Why is There a Bitcoin Halving Mechanism?

Aynsley Moore

Aug 27, 2021

Principles of market supply and demand. The Bitcoin halving follows the supply and demand relationship of the economic market, ensuring that the value of Bitcoin will not be diluted due to excessive circulation. The price of Bitcoin has risen tens of thousands of times since its inception because the long-term demand is increasing while the long-term supply shrinking. The halving will lead to a substantial change in the relationship between supply and demand. There are 144 blocks, and each block reduces the supply of 6.25 Bitcoins on average 24 hours, which means that the supply of 900 Bitcoins per day is reduced and nearly 330,000 per year. As a deflationary asset, after 21 million limited Bitcoins are mined, mining rewards will approach zero. If the Bitcoin issuance speed is too fast and there is no circulation limit, a large number of Bitcoins will be issued and circulated in the market, which will lead to a significant depreciation of Bitcoin.

To curb inflation. When the economic downturn is severe, banks often issue large amounts of legal tender to solve short-term financing needs which will cause rapid currency depreciation. Vitalik Buterin, the founder of Ethereum, once explained the necessity of slowing down Bitcoin issuance through mining. Controlling the issuance of 21 million Bitcoins can prevent currency depreciation caused by large-scale issuance and curb inflation. American investor Paul Tudor Jones said that the development of Bitcoin reminded him of gold in the 1970s. During the COVID-19 epidemic, Bitcoin may become the best hedge against inflation.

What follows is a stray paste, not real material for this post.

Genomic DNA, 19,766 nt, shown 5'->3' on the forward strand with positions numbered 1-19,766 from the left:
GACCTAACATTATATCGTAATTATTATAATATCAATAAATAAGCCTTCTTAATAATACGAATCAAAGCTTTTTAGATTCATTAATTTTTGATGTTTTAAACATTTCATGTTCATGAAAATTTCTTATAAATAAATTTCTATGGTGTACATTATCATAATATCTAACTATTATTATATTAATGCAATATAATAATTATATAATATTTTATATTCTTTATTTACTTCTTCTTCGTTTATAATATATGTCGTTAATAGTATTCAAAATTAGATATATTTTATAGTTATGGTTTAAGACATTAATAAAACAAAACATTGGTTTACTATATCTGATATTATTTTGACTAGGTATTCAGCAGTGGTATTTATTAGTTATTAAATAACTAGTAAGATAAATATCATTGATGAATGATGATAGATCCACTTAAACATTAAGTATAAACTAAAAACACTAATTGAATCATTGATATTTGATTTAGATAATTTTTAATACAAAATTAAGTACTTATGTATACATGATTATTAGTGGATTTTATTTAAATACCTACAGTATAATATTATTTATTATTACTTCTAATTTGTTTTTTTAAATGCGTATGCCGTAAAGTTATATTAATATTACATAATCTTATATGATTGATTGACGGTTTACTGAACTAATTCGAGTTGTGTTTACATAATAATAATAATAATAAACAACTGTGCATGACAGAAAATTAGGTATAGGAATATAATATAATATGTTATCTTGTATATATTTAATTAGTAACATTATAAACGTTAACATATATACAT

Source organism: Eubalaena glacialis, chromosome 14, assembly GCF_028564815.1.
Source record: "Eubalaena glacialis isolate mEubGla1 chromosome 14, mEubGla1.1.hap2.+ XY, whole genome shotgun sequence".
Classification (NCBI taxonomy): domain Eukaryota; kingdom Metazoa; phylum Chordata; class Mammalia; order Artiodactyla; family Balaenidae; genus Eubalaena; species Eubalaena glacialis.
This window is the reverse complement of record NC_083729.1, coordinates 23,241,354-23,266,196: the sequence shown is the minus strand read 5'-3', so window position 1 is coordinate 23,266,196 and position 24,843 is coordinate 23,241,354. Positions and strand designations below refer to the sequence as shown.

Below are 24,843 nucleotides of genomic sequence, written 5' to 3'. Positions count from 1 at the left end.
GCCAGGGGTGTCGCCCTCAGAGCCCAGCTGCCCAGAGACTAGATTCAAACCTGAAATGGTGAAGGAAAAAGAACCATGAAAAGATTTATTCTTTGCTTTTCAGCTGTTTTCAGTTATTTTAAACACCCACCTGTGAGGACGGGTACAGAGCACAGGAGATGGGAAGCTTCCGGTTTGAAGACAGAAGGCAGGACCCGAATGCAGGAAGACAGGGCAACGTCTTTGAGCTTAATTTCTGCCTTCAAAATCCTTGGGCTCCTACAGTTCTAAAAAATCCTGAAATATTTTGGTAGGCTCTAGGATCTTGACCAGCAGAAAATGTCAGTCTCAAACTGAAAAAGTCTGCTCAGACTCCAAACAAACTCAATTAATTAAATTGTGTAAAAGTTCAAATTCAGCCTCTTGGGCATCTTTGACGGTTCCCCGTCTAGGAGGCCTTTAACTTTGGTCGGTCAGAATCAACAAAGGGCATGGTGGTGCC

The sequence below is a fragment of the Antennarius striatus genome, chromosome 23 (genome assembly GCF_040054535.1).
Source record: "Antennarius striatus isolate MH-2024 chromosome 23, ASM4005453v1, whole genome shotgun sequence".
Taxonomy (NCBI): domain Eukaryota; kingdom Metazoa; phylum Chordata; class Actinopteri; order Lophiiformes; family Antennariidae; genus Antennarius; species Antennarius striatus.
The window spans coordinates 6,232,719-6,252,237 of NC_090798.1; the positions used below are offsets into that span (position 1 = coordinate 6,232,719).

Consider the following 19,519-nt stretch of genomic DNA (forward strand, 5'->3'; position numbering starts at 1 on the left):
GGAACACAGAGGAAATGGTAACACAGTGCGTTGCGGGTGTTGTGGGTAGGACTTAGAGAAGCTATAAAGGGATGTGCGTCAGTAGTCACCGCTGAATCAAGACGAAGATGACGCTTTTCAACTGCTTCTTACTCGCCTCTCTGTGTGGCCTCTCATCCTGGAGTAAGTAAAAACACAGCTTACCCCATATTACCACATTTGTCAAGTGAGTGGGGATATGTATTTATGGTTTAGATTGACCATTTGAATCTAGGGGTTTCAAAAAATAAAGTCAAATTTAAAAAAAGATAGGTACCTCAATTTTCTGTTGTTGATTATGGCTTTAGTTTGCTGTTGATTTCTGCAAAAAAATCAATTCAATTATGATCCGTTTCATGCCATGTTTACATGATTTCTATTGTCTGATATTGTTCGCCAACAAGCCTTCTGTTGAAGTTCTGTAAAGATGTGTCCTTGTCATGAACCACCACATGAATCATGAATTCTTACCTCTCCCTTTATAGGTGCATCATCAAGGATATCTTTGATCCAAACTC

The development of Bitcoin vividly shows what is “When a thing is scarce, it is precious.” Through the finiteness and scarcity of the stock, the value of Bitcoin is guaranteed. The initial issuance mechanism of Bitcoin is like consuming resources to mine gold and inject it into circulation. Every gram of gold is mined, and the difficulty of mining the remaining gold will increase correspondingly. Unlike gold, Bitcoin does not rely on a physical supply chain. Its scarcity is controlled by globally distributed network nodes and miners. Miners devote resources to process transactions on the network, and mine Bitcoin at the cost of time and labor. On the premise that the total amount remains the same, finiteness and scarcity make Bitcoin appear more “precious”.


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